I feel super lucky to have met a ton of financial independence bloggers in the time I’ve been writing Our Next Life, and I’ve learned so much from them. Not a meetup has gone by when I haven’t come away with some nugget of wisdom about finances or blogging, often both. And at FinCon? My brain practically exploded.
But over time, something else has occurred to me: Many bloggers who have reached financial independence — essentially all the “big” FI blogs — earn money off of their blogs. Sometimes serious money.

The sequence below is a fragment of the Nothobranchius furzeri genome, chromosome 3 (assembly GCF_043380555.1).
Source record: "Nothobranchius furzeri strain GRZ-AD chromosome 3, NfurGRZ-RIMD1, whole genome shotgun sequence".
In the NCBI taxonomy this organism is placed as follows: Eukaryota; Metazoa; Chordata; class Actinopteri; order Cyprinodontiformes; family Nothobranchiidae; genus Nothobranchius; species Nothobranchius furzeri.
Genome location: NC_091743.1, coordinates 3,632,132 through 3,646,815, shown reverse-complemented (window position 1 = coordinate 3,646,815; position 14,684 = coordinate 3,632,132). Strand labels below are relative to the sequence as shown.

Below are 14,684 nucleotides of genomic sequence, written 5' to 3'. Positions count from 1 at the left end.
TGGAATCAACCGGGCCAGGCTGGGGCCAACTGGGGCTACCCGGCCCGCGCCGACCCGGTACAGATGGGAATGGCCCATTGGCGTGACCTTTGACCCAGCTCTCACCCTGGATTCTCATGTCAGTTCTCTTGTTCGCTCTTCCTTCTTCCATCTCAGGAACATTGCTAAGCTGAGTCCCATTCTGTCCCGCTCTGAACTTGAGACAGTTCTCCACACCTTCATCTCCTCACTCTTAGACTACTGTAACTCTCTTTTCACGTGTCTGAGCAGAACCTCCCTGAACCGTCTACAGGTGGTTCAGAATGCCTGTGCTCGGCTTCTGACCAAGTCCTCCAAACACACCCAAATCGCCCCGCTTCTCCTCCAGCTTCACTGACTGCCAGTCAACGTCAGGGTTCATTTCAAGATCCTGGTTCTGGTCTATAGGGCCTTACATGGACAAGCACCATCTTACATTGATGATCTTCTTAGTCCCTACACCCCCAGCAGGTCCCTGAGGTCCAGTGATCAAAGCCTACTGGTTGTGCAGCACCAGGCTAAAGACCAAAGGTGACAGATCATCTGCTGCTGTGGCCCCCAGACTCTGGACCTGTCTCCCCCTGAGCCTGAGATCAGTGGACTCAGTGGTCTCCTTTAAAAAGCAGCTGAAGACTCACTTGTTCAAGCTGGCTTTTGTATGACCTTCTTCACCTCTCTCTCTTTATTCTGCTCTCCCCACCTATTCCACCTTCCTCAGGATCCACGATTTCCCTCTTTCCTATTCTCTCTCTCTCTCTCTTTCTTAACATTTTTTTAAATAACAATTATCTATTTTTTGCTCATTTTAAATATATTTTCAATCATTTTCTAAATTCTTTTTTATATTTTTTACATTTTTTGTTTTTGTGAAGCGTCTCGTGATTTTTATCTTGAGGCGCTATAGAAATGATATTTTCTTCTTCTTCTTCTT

And that’s awesome! It’s great to see people rewarded for their work and for the ideas they contribute to our collective community.
But it also probably means that almost no one whose blog you look to as an authority is actually putting the 4 percent rule or their own specific early retirement income plan to the test.
And that’s a problem if we’re all singing the praises of early retirement, trumpeting how easy it is to achieve, highlighting how smoothly it is going for us and leaving it at that. Never looking at the potential pitfalls or risks because that blogging income insulates us from them.
I have no doubt that everyone has saved as much as they say they’ve saved, and that they would still be FI even if their blogs went away tomorrow. But when bloggers are treated as authorities on these things, and we aren’t actually practicing what we preach, we’re putting a skewed story out there.